Climbing With Friends
21-year-old Anna Parsons is an outdoor enthusiast and was enjoying what she loves to do most on August 1, 2022. She had no idea what would happen that fateful day.
She just arrived in the U.S. two days earlier with her friend and classmate, Jack Evans. They were marine science students from New Zealand on their way to a foreign exchange program and stopped in Yosemite for a few days of climbing.
Parsons, already an avid surfer and mountain biker, had recently started climbing with Evans just a few months prior. And despite their new beginnings, Evans explains in an interview with Climbing magazine, “We felt very comfortable climbing together. We had our systems dialed.”
Yosemite National Park
The pair started the day before with a 300-ft. climb at one of Yosemite’s most popular areas, Swan Gully (5.6). Swan Gully is also the same place Yosemite Mountaineering School hosts its beginning climbing classes.
Capitalizing on their success at Swan Gully, the pair pushed on the next morning with an attempt at Snake Dike, also known as “Snake Hike.” Snake Dike, however, is a different type of climb. It begins with a healthy, six-mile approach, gaining over 2.500 ft. of vertical before positioning yourself for a southwesterly approach. Next, a taxing three-hour climb is typically required to summit this beast, something David Schmidt, author at Climbing Magazine, describes as,
“…a slithering series of diorite backbones and lithic vertebrae for 800 feet. Best climbed in summer and fall, the route takes its “R” rating mainly from the first pitch’s mandatory 80- foot runout off the deck to a 5.7 friction move beneath an L-shaped roof with dubious—if any—pro. (The testy third pitch is possibly the mental crux of the climb, with an exposed 5.7 friction traverse.) On pitch one, leaders have a choice between the standard 5.7 moves and a harder—but better protected—underlying traverse (5.9), and while the rest of the climb is sporty (sometimes 75 feet between clips), the climbing mellows considerably as the angle kicks back and the knobs get bigger, allowing you to focus on your flow. Each of Snake Dike’s eight pitches offers something memorable, especially the prominent extruded dike that appears on the third pitch and continues through the sixth.”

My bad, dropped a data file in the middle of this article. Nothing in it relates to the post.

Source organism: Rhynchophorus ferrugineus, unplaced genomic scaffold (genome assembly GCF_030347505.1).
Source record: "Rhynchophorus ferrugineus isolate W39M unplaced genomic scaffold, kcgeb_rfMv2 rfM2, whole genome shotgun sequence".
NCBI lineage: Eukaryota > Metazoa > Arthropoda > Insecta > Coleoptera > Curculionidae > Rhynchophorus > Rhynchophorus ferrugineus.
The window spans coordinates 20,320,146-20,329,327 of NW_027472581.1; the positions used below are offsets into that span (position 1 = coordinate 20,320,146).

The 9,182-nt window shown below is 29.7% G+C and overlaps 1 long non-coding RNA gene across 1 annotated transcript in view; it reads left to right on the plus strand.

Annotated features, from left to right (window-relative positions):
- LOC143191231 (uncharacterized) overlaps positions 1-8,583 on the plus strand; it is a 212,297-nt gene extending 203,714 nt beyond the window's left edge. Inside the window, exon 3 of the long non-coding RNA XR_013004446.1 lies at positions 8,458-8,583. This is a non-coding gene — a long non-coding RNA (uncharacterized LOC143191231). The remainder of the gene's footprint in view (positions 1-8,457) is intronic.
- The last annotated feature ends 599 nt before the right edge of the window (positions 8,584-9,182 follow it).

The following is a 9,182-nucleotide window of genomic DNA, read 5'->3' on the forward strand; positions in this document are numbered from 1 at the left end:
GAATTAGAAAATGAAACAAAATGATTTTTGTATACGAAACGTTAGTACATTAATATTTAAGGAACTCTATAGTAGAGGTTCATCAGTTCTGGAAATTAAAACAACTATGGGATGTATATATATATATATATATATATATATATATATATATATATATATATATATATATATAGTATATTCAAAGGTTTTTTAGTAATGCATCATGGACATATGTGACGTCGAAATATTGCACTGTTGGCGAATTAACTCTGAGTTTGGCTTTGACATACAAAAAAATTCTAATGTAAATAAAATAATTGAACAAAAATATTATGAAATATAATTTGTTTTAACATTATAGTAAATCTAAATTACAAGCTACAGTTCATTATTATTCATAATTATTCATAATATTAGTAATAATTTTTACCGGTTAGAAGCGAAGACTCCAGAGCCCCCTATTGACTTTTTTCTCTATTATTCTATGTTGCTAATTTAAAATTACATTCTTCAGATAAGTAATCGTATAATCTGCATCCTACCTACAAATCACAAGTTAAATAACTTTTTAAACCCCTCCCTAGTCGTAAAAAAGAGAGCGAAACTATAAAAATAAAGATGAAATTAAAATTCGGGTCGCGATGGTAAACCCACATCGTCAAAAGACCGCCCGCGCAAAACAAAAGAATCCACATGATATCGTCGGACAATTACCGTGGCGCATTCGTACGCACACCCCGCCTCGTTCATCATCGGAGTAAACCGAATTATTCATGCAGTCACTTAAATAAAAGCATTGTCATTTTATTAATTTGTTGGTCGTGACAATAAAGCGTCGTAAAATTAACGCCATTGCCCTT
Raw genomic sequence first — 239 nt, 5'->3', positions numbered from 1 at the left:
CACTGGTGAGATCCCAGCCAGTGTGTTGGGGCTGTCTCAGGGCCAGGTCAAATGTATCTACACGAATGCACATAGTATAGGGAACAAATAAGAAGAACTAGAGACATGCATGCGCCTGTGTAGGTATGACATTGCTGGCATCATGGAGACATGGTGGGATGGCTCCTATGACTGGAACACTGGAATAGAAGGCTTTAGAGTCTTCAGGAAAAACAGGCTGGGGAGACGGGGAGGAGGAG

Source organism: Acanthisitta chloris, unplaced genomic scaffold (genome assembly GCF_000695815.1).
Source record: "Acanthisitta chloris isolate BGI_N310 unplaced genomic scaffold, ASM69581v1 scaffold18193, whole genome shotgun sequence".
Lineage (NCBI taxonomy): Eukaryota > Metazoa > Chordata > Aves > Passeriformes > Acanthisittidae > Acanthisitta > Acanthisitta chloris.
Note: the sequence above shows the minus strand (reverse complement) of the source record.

Slip, Fall, & Rescue
It’s tough to decipher what exactly went wrong. It appears as though Parsons had successfully moved ahead on one of the pitches yet failed to notice the corresponding anchor. After recognizing her mistake and attempting to down climb to reach the anchor, she apparently lost her footing and tumbled down the slab approximately 80-ft. before being stopped on belay by Evans.
An Emergency Evacuation with Yosemite Search & Rescue (YOSAR) soon thereafter landed Parsons in a nearby hospital and in critical condition. Parsons suffered innumerable injuries; most notably to her neck, pelvis, lungs, ribs, and legs (involving amputation of her left foot) as well as a fractured spine that required artificial vertebrae to complete the surgical repair. Miraculously, she avoided any significant head injury. Her friend Evans said, “The helmet she was wearing was completely demolished. It was extremely lucky that she had it on.” Doctors were reported to have said it saved her life.
Recovery & Rehabilitation
Now begins the difficult and long journey battle of recovery and rehabilitation. Despite multiple surgeries and the horrible tragedy, she had just gone through, Parsons remains resilient and in good spirits, as Evans reported, “She was awake and positive only 24 hours after this incredibly traumatic thing, and still in so much pain, but smiling, cracking a joke, laughing.”
With New Zealand covering citizens under a no-fault personal injury insurance policy up to $250,000, Parsons will still be left with the remainder of her medical expenses. Her medical care now totals more than $1.2 million. Her sister Jessica created a Givealittle page (New Zealand’s GoFundMe) for Anna with a goal of $500,000. They have reportedly already raised half of their goal.
Although there is no definite timetable for her discharge, Anna’s family intends to fly her home as soon as she is able. We wish her all the very best for a safe and speedy recovery and hope she gets back to what she loves doing best very soon.